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Frederick II (The Great) of Prussia

Political Testament

 

 

Frederick the Great, who ruled the eastern German state of Prussia from 1740-1786, was the model for a new type of monarch: The Enlightened Despot. In this document, written in 1752, he sets out his basic theory of politics and the role of the sovereign

Politics is the science of always using the most convenient means in accord with one's own interests. In order to act in conformity with one's interests, one must know what these interests are, and in order to gain this knowledge, one must study their history and application . . . One must attempt, above all, to know the special genius of the people which one wants to govern in order to know if one must treat them leniently or severely, if they are inclined to revolt . . . to intrigue . . .

[The Prussian nobility] has sacrificed its life and goods for the service of the state; its loyalty and merit have earned it the protection of all its rulers, and it is one of the duties [of the ruler] to aid those noble families which have become impoverished in order to keep them in possession of their lands; for they are to be regarded as the pedestals and the pillars of the state. In such a state no factions or rebellions need be feared . . . it is one goal of the policy of this state to preserve the nobility.

A well conducted government must have an underlying concept so well integrated that it could be likened to a system of philosophy. All actions taken must be well reasoned, and all financial, political and military matters must flow towards one goal, which is the strengthening of the state and the furthering of its power. However, such a system can flow but from a single brain, and this must be that of the sovereign. Laziness, hedonism and imbecility, these are the causes which restrain princes in working at the noble task of bringing happiness to their subjects . . . A sovereign is not elevated to his high position, supreme power has not been confined to him in order that he may live in lazy luxury, enriching himself by the labor of the people, being happy while everyone else suffers. The sovereign is the first servant of the state. He is well paid in order that he may sustain the dignity of his office, but one demands that he work efficiently for the good of the state, and that he, at the very least, pay personal attention to the most important problems . . .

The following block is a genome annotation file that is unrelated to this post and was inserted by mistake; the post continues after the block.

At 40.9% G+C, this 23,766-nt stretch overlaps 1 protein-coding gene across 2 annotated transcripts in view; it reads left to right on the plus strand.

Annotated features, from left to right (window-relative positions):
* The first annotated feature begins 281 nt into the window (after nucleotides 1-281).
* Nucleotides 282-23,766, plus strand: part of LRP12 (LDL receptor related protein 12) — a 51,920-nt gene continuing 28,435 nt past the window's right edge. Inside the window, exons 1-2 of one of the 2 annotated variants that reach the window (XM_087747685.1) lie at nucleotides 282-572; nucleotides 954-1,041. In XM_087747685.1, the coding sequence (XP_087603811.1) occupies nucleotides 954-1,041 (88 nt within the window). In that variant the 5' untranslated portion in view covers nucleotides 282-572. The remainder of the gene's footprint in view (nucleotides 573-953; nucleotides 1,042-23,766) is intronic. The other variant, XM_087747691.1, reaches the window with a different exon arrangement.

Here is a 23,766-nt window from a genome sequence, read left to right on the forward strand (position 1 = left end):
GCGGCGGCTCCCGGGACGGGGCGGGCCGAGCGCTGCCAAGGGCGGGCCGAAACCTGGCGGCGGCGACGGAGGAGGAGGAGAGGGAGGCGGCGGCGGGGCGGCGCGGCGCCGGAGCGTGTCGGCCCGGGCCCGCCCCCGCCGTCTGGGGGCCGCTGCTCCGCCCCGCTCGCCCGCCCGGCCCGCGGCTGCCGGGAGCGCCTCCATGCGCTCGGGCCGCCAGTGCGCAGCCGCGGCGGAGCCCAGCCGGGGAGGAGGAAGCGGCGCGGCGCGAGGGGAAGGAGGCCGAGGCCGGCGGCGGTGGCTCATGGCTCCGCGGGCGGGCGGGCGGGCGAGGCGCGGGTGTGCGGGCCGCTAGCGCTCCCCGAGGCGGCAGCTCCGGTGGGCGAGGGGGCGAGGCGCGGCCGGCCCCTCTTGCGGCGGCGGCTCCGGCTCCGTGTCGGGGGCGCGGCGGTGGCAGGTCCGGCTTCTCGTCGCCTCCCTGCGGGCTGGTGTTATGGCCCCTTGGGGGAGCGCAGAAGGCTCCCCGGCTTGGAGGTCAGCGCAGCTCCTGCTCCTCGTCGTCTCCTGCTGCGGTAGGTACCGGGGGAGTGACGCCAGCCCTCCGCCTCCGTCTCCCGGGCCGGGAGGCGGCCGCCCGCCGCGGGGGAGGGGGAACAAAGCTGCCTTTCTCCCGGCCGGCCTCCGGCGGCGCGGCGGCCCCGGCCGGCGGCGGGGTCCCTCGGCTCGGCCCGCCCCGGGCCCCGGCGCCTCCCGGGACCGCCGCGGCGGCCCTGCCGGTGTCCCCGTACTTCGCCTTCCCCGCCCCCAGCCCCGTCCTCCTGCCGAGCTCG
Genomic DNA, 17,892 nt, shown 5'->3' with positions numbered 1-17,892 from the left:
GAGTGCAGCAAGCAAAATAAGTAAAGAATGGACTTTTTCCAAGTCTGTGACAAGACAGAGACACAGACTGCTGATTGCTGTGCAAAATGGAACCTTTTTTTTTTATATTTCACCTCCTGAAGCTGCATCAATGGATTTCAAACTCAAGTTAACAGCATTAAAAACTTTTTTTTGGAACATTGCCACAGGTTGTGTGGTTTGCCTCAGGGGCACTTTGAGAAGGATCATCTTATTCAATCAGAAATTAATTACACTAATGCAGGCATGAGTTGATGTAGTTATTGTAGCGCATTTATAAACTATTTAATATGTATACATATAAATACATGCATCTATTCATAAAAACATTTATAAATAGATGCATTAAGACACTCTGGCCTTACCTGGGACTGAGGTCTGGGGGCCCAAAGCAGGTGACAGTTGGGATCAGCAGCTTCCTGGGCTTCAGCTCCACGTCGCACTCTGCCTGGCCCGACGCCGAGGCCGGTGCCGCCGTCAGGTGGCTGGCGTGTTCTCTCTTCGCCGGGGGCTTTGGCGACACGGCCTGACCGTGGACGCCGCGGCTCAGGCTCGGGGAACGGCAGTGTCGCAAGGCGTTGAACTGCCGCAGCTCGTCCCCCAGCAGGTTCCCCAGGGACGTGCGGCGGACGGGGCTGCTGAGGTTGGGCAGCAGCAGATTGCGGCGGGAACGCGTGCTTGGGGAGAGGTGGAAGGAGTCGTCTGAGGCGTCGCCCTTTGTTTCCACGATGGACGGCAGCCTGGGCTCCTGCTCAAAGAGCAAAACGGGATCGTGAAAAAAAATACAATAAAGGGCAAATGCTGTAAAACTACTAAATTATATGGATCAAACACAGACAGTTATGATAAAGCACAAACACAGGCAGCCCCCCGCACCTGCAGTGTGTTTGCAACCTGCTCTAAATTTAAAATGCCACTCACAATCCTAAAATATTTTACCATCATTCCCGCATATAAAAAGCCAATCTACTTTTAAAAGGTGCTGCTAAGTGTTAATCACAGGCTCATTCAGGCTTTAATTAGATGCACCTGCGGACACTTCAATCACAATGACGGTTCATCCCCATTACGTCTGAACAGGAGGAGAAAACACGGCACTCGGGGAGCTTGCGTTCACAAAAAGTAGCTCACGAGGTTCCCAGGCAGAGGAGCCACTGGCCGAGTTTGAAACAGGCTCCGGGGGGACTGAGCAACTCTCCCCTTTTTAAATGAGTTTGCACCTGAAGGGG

You can see, without doubt, how important it is that the King of Prussia govern personally. Just as it would have been impossible for Newton to arrive at his system of attractions if he had worked in harness with Leibnitz and Descartes, so a system of politics cannot be arrived at and continued if it has not sprung from a single brain . . . All parts of the government are inexorably linked with each other. Finance, politics and military affairs are inseparable; it does not suffice that one will be well administered; they must all be . . . a Prince who governs personally, who has formed his [own] political system, will not be handicapped when occasions arise where he has to act swiftly, for he can guide all matters towards the end which he has set for himself . . .

Catholics, Lutherans, Reformed, Jews and other Christian sects live in this state, and live together in peace. If the sovereign, actuated by a mistaken zeal, declares himself for one religion or another, parties spring up, heated disputes ensue, little by little persecutions will commence and, in the end, the religion persecuted will leave the fatherland, and millions of subjects will enrich our neighbors by their skill and industry.

It is of no concern in politics whether the ruler has a religion or whether he has none. All religions, if one examines them, are founded on superstitious systems, more or less absurd. It is impossible for a man of good sense, who dissects their contents, not to see their error; but these prejudices, these errors and mysteries, were made for men, and one must know enough to respect the public and not to outrage its faith, whatever religion be involved.


From: "Frederick II, Political Testament," in Europe in Review, eds. George L. Mosse et al. (Chicago: Rand MacNally, 1957), pp. 110-112. Reprinted in Dennis Sherman, ed., Western Civilization: Sources, Images, and Interpretations, Vol. II, (New York; McGraw-Hill, 1995) pp. 41-42

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